The Lochamer Songbook – Part 1

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in a new transmission and with extensive commentary by Marc Lewon

Description

By the middle of the 15th century. a wealthy and educated citizen in the Nuremberg area collected a number of songs for private use and arranged for them to be written down in bound form: This collection, later called the Lochamer Liederbuch, is nowadays often referred to somewhat polemically and not entirely accurately as the first German songbook.

In any case, however, it occupies a special position in the tradition of German-language songs with its 41 vocal pieces. Its importance was further increased with the later addition of an instrumental section containing 32 arrangements. The songbook and especially the instrumental collection probably originated in the environment of the famous blind organist and lute player Conrad Paumann, who was also active in Nuremberg.

Although a well-researched scholarly translation of the songbook has been available for some time, the practical performability of the pieces has not been a primary concern in previous editions.

This edition contains a selection of monophonic and polyphonic songs as well as corresponding instrumental arrangements in a new transcription from the original. Although the emphasis is on the playability of the pieces and the edition is supplemented with practical performance notes, it also meets scholarly standards through a critical commentary.

In addition to popular and well-known classics, such as Wach auf mein hort by Oswald von Wolkenstein and the polyphonic Der wallt hat sich entlawbet, lesser-known and no less beautiful melodies also found their way into this compilation, including, for example, Möcht ich dein begeren and Ein vrouleen edel von natüren.

English:

In the middle of the 15th century, a wealthy, well-educated citizen from the Nuremberg area compiled a number of songs for private use, had them written down and bound: This collection, which became known later as the “Locham Songbook”, is nowadays frequently identified – not  entirely correctly – as the first German-language songbook.

With its 41 songs, it occupies a special position within the tradition of songs in the German language. The addition of a chapter with instrumental music containing 32 arrangements even enhanced its importance. The origins of the songbook, and in particular the collection of instrumental music, can probably be linked to the famous blind organist and lutenist Conrad Paumann, who was also active in Nuremberg.

A well-researched scientific transcription of the songbook has been available for some time, practical aspects of performance, however, had not been a major concern of previous editions. The present edition contains a selection of mono- and polyphonic songs as well as related instrumental arrangements in a new transcription from the original. Although the focus is on the playability of the pieces and the edition is complemented by notes on performance practice, its commentary fulfils scientific standards.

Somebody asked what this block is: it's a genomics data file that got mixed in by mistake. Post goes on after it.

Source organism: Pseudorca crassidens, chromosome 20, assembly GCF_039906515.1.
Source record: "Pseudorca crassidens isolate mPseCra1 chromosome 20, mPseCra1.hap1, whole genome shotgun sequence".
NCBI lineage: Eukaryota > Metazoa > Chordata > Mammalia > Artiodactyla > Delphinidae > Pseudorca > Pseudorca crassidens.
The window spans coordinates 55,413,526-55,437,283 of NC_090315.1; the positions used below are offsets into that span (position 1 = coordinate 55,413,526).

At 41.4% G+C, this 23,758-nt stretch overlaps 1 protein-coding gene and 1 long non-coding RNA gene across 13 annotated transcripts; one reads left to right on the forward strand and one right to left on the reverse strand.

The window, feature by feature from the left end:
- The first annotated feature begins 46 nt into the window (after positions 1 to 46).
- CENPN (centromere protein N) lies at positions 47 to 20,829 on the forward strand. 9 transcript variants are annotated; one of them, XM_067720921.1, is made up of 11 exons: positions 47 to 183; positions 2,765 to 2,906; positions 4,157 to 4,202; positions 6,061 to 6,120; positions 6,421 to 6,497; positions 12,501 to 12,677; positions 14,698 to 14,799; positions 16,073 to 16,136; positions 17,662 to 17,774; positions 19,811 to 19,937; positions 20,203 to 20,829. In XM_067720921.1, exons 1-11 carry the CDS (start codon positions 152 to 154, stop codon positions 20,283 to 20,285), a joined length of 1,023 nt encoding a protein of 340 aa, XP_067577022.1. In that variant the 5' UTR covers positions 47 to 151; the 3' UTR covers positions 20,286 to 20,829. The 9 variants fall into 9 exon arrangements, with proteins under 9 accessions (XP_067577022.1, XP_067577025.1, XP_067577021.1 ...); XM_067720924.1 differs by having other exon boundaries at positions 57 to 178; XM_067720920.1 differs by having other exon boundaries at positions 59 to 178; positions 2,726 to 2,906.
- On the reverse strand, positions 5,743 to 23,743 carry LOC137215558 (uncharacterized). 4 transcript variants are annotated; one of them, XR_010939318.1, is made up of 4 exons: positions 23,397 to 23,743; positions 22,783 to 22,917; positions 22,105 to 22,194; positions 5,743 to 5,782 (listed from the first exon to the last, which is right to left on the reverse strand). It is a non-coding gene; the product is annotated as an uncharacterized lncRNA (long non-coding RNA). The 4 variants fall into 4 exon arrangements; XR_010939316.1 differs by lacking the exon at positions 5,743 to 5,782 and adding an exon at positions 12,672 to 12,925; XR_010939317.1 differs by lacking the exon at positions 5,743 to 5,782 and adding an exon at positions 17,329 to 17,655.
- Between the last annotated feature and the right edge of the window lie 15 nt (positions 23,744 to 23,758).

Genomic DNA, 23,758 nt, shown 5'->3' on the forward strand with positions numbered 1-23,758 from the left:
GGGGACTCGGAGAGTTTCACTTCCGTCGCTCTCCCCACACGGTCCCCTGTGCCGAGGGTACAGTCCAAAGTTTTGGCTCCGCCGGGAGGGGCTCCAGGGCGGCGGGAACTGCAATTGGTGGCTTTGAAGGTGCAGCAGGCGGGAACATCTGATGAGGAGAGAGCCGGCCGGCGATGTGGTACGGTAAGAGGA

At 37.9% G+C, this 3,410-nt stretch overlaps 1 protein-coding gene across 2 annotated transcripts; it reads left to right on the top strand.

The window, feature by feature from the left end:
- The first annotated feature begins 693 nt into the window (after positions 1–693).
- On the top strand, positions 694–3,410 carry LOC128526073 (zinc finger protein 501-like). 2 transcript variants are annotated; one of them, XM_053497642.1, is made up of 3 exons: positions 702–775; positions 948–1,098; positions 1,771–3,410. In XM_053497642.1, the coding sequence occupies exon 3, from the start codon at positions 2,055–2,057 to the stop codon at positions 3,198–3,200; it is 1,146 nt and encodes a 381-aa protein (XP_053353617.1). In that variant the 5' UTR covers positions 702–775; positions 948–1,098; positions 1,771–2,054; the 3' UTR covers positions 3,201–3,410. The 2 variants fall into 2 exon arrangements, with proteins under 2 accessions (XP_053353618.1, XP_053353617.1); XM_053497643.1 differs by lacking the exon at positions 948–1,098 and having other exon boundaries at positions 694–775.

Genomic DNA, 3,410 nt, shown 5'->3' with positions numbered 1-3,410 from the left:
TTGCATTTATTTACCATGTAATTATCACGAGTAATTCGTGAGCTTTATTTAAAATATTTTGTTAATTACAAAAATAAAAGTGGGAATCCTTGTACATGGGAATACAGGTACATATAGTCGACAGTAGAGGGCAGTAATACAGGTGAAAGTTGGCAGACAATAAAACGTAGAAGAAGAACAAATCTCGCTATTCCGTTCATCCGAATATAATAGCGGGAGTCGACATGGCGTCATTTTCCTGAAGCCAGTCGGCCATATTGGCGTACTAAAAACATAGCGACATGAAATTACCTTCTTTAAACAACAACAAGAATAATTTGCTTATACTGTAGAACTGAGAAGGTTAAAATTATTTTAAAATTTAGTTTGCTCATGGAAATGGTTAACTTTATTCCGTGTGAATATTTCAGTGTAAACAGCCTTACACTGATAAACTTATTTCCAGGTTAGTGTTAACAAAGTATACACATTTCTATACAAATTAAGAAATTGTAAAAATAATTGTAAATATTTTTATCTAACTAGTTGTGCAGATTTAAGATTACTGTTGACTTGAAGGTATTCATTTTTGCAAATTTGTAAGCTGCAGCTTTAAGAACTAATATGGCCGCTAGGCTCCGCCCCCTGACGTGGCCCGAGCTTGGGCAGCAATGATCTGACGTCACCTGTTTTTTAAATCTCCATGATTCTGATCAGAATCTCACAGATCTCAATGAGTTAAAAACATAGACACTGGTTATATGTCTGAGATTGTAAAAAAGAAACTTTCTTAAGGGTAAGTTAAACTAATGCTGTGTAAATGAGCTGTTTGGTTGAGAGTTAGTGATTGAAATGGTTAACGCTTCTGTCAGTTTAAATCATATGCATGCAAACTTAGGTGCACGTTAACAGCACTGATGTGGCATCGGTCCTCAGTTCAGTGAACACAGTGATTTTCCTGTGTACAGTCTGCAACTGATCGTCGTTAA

In addition to well-known, popular ‘classics’ such as ‘Wach auf mein hort’ by Oswald von Wolkenstein and the polyphonic ‘Der wallt hat sich entlawbet’, less known, but no less beautiful tunes were included in this compilation, e.g. ‘Möcht ich dein begeren’ or ‘Ein vrouleen edel von natüren’.

The CD to go with this book: CD ‘Das Lochamer-Liederbuch’, recorded by Ensemble Dulce Melos and Martin Hummel (NAXOS).


Order no:

83-4
ISBN: 978-3-927240-83-4
Edition 2nd, improved edition 2016
Format: DIN A4
Number of pages: 48 pages
Cover: Softcover

Review of the magazine of history chronico (www.chronico.de):

“With the Manessische Liederhandschrift (Codex Manesse), written around 1300 at the latest, the time of the transmission of literature and songs based primarily on oral tradition was over. Some German-language song manuscripts as well as songbooks from the late Middle Ages and the beginning of modern times are known today. The Locham Songbook from around 1460 is one of the most important collections, if only because of its size.

In 2007/8, the musician and musicologist Marc Lewon presented the songbook in two copies: Lewon recorded 26 of the approximately 50 pieces of the Locham songbook with his ensemble Dulce Melos and the baritone Martin Hummel (Naxos). A two-part print edition about the songbook was also published by Verlag der Spielleute. 

The point is this: Well-preserved songbooks that also still come up with detailed melodies (even if not with measures or exact pitches, that was not common in the Middle Ages) are a treat first of all for researchers. They do exist, the scientific treatises on the Locham Songbook. The naturally practice-oriented modern musician, however, needs other doors to open to such historical material. Regardless of whether he is concerned with free interpretations or performances that are as authentic as possible. One such door is the two-volume edition by Marc Lewon. Lewon has transferred and prepared a total of 20 monophonic and polyphonic songs for this edition. Musical performability of the pieces is the goal of the exercise. Meticulously Lewon transfers the notes and decided to use a modern beat. The author makes it clear at the outset that this alone makes his work something of an interpretation. Lewon conscientiously prepares text melodies and instrumental parts and is not stingy with detailed comments and hints for playing practice. …

(see http://chronico.de/besprechen/musik/0000511/)

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Weight 0,18 kg

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